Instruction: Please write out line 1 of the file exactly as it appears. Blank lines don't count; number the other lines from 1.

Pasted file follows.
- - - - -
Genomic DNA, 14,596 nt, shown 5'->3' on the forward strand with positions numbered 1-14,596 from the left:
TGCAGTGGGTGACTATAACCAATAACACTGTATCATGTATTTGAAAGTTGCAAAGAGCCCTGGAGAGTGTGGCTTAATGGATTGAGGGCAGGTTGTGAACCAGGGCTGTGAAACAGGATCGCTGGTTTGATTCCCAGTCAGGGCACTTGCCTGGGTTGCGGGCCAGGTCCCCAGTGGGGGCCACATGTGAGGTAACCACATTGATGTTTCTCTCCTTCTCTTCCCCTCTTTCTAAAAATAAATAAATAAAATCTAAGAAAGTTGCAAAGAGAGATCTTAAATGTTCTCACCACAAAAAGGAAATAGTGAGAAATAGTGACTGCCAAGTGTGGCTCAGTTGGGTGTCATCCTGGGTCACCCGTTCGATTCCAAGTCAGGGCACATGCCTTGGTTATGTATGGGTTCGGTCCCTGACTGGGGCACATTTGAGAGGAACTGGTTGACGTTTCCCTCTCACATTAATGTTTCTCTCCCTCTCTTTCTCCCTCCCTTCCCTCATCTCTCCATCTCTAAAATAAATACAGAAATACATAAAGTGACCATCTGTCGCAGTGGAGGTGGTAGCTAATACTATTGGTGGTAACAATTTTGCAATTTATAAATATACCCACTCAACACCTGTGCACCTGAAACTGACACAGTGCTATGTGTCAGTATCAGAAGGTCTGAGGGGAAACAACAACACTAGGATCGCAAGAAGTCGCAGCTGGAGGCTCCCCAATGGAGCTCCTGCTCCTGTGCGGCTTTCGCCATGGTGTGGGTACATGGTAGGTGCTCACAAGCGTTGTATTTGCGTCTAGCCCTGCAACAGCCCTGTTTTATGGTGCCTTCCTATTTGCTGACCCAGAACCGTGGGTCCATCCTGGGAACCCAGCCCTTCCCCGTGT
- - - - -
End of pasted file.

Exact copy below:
Genomic DNA, 14,596 nt, shown 5'->3' on the forward strand with positions numbered 1-14,596 from the left: